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Make net zero strategies a mandatory requirement, UK firms urge government

Major UK companies and financial institutions collectively responsible for over £4.5trn in assets have called on the government to make disclosure of net zero transition plans a mandatory requirement for large firms, warning that only a fifth of FTSE 100 entities have voluntarily published net zero targets and plans to date.

In a letter jointly addressed to Chancellor Rishi Sunak and Business Secretary Kwasi Kwarteng today, the companies argue such a policy would help address climate risks across the UK economy and burnish the government’s global climate leadership credentials ahead of the COP26 Climate Summit in November.

The UK has a “clear opportunity to catalyse a stronger and more resilient economy” by making net zero strategies mandatory for large companies, which would create a level playing field and help ensure the business and finance community is prepared to meet the goals of the Paris Agreement, the letter argues.

The signatories – who include a raft of top brands such as BT, Kingfisher, Tesco, Aviva, LGIM, Mitie, RLAM and Santander – argue transition plans are crucial for firms to credibly deliver on their net zero goals and for financial institutions to decarbonise their investment portfolios.

Mitie chief executive Phil Bentley said sustainability targets were “meaningless without an action plan to make them a reality”.  

“By mandating that businesses disclose their own net zero transition plans, government can play a key role in helping the nation go further, and faster, towards the decarbonisation of Britain,” he said.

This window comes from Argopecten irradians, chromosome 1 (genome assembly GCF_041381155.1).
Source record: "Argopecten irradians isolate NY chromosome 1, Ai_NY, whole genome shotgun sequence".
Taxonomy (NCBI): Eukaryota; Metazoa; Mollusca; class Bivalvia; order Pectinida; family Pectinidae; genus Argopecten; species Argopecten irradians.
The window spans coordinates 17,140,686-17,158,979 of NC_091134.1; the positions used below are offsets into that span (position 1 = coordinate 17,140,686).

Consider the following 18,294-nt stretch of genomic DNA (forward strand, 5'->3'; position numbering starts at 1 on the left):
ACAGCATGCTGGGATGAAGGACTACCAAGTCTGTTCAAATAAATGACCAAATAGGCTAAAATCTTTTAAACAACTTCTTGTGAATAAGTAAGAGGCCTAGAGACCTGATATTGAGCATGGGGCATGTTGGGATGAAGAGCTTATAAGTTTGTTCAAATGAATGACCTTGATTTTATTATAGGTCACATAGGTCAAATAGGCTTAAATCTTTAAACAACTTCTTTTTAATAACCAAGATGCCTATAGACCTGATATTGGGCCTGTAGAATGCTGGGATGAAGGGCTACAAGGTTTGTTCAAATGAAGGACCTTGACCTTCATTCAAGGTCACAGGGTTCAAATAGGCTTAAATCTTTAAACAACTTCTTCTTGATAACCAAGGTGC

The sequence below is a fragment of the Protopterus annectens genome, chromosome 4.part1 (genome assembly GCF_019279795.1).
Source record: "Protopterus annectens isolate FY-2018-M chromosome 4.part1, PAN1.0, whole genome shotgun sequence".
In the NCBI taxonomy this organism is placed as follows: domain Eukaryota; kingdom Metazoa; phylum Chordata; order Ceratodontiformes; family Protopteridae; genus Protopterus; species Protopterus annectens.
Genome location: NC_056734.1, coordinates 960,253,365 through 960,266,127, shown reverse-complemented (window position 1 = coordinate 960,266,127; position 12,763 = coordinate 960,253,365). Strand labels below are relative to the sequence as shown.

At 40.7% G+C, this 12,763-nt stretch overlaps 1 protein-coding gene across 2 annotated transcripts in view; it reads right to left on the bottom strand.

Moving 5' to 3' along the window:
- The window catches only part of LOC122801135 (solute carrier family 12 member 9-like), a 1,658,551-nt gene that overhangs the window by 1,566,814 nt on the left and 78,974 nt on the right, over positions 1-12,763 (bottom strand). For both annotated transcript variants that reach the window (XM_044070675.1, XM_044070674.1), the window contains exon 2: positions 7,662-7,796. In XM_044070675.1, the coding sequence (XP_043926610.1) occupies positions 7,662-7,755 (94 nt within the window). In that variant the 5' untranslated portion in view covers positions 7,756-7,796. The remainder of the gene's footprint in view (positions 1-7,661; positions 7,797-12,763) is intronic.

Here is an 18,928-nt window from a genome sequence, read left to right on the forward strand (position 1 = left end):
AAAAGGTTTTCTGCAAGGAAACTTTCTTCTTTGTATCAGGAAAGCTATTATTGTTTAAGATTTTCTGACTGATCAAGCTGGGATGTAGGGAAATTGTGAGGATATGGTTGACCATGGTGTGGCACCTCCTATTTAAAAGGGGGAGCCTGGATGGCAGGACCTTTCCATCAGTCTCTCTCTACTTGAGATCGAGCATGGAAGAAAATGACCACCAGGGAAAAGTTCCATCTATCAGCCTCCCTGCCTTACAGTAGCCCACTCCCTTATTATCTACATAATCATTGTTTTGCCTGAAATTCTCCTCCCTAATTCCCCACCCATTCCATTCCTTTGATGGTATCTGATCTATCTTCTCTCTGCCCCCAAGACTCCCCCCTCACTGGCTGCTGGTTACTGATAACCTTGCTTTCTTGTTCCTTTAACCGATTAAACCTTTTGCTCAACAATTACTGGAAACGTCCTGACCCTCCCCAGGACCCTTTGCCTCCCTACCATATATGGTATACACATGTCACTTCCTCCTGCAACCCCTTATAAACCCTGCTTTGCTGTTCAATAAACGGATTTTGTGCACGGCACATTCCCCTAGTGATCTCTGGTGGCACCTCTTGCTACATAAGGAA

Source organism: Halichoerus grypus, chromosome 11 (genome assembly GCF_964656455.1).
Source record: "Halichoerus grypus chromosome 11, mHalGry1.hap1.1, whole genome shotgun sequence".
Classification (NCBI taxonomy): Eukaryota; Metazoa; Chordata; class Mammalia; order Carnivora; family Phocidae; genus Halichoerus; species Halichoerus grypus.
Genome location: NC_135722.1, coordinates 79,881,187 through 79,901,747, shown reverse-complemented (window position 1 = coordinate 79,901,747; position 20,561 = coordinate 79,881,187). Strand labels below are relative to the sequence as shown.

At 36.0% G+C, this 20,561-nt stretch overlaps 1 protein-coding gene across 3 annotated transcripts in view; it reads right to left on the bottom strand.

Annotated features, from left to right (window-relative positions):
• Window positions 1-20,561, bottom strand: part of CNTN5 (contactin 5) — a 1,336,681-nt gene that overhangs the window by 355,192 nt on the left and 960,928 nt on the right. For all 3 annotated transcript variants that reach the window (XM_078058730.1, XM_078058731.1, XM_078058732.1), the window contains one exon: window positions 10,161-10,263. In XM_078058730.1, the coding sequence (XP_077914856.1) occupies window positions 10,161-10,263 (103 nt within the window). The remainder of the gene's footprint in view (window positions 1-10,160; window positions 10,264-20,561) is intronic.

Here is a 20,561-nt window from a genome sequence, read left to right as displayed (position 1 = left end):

The Green Finance Institute and industry groups such as the Association of British Insurers (ABI), IEMA, and the Aldersgate Group, as well as think tanks and green groups such as E3G and WWF, are also backing the calls.

Michelle Scrimgeour, CEO of LGIM and co-chair of the government’s COP26 Business Leaders Group, stressed the need for “substantial change across economies and society globally” to achieve net zero emissions.

“While there is clear progress in many areas of industry, it will not be enough and we are supportive of the government in its aim to raise standards across the entire market,” she said. “There is still much to do and we all need to play our part. Inaction is simply not an option.”

The letter follows a similar call for mandatory net zero goals last week from WWF, which said it had carried out fresh analysis showing only 19 per cent of the FTSE 100 have so far disclosed a credible climate action plan to reduce their emissions to net zero by 2050.

The government has gone so far as to publicly urge firms to voluntarily set net zero goals and disclose strategies for delivering on these targets, in addition to announcing the imminent introduction of mandatory reporting rules in line with the recommendations of the Taskforce on Climate-related Financial Disclosure (TCFD), which would require larger firms to report on climate-related risks but not necessarily set net zero targets.